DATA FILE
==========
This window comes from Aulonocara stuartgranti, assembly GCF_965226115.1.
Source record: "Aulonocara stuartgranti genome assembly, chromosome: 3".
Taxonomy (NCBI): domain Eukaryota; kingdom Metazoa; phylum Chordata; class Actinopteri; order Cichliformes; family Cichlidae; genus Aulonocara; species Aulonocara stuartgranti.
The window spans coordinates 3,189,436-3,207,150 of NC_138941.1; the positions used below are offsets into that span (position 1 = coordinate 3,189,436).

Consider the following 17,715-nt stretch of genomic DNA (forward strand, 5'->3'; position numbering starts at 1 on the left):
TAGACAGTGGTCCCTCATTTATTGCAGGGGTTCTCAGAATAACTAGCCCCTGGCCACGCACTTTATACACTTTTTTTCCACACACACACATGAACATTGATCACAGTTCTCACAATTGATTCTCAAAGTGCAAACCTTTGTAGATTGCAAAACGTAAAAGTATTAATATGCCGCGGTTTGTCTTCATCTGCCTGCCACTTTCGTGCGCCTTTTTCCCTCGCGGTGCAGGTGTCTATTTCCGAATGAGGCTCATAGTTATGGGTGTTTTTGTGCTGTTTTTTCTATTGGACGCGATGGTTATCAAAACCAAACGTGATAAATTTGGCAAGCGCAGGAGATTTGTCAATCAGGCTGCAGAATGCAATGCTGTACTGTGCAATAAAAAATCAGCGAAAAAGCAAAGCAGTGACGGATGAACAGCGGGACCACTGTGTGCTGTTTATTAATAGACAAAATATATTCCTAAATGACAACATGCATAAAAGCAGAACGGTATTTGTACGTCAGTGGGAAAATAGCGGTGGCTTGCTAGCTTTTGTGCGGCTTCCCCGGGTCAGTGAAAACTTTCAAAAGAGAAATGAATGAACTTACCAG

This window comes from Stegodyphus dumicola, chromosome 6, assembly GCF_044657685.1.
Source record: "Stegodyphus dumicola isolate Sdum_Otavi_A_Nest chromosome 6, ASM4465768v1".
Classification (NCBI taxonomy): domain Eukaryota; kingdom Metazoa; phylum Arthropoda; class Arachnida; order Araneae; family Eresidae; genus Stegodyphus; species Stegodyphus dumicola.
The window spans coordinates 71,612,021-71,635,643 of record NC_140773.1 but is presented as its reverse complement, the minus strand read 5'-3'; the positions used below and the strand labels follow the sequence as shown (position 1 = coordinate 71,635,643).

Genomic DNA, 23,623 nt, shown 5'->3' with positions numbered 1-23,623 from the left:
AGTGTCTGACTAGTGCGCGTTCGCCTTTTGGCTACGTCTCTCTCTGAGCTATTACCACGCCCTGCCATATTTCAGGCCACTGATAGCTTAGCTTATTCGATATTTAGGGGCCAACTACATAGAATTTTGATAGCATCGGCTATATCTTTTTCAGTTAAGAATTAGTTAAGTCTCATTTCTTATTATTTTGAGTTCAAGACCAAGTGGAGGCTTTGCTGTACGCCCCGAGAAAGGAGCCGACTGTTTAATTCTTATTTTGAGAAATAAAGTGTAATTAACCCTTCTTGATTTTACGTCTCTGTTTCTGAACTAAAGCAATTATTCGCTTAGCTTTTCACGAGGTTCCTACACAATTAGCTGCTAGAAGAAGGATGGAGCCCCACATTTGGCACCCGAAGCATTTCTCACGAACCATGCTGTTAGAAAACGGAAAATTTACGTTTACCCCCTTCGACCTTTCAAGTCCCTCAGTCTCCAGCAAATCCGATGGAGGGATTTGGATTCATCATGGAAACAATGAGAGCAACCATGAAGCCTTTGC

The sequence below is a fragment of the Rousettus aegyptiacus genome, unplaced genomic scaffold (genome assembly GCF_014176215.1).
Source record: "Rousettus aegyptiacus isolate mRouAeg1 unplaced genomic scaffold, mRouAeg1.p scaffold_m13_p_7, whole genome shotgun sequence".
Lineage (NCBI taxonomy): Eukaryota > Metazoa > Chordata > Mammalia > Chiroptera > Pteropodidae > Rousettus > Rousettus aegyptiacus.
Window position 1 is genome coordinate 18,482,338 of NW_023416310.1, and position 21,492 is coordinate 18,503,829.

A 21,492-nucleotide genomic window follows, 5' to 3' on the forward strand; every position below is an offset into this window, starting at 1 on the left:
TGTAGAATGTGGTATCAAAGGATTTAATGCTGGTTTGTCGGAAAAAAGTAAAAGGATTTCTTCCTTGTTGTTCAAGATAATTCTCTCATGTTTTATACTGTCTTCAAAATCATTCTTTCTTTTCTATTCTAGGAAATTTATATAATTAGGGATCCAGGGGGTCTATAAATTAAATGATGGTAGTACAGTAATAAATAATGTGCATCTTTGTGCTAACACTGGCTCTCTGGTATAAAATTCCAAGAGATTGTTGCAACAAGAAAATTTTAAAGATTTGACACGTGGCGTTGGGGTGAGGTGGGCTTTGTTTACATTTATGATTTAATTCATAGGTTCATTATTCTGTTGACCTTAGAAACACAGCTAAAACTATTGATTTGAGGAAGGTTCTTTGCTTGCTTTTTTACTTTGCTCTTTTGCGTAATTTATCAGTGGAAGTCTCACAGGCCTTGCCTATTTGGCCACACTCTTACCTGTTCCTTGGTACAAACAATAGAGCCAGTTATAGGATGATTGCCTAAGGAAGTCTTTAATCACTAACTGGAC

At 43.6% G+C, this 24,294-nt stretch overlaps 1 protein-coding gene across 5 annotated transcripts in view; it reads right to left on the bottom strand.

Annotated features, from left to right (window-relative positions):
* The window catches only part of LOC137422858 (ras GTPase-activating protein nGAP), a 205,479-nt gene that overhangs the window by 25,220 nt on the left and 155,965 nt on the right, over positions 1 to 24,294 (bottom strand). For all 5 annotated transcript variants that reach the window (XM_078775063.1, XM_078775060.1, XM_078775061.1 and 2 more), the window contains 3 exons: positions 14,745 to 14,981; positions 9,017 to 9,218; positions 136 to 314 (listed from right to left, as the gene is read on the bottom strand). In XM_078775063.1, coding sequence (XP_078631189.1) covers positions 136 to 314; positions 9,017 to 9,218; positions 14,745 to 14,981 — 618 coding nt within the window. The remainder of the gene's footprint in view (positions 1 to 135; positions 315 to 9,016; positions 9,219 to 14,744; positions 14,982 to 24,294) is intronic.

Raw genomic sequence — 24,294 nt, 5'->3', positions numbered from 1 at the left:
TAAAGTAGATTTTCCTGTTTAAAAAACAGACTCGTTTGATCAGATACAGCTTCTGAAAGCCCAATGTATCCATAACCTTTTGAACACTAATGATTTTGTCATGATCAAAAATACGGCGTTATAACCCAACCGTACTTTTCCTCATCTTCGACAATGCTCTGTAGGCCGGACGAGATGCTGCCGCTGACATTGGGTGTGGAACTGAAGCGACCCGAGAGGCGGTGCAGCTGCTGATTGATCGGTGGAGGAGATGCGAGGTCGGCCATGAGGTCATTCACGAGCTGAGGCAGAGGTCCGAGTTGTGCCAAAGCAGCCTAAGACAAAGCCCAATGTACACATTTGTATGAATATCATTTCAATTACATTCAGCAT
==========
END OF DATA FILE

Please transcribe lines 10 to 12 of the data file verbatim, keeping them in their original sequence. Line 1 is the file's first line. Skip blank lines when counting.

The window spans coordinates 71,612,021-71,635,643 of record NC_140773.1 but is presented as its reverse complement, the minus strand read 5'-3'; the positions used below and the strand labels follow the sequence as shown (position 1 = coordinate 71,635,643).

Genomic DNA, 23,623 nt, shown 5'->3' with positions numbered 1-23,623 from the left:
AGTGTCTGACTAGTGCGCGTTCGCCTTTTGGCTACGTCTCTCTCTGAGCTATTACCACGCCCTGCCATATTTCAGGCCACTGATAGCTTAGCTTATTCGATATTTAGGGGCCAACTACATAGAATTTTGATAGCATCGGCTATATCTTTTTCAGTTAAGAATTAGTTAAGTCTCATTTCTTATTATTTTGAGTTCAAGACCAAGTGGAGGCTTTGCTGTACGCCCCGAGAAAGGAGCCGACTGTTTAATTCTTATTTTGAGAAATAAAGTGTAATTAACCCTTCTTGATTTTACGTCTCTGTTTCTGAACTAAAGCAATTATTCGCTTAGCTTTTCACGAGGTTCCTACACAATTAGCTGCTAGAAGAAGGATGGAGCCCCACATTTGGCACCCGAAGCATTTCTCACGAACCATGCTGTTAGAAAACGGAAAATTTACGTTTACCCCCTTCGACCTTTCAAGTCCCTCAGTCTCCAGCAAATCCGATGGAGGGATTTGGATTCATCATGGAAACAATGAGAGCAACCATGAAGCCTTTGC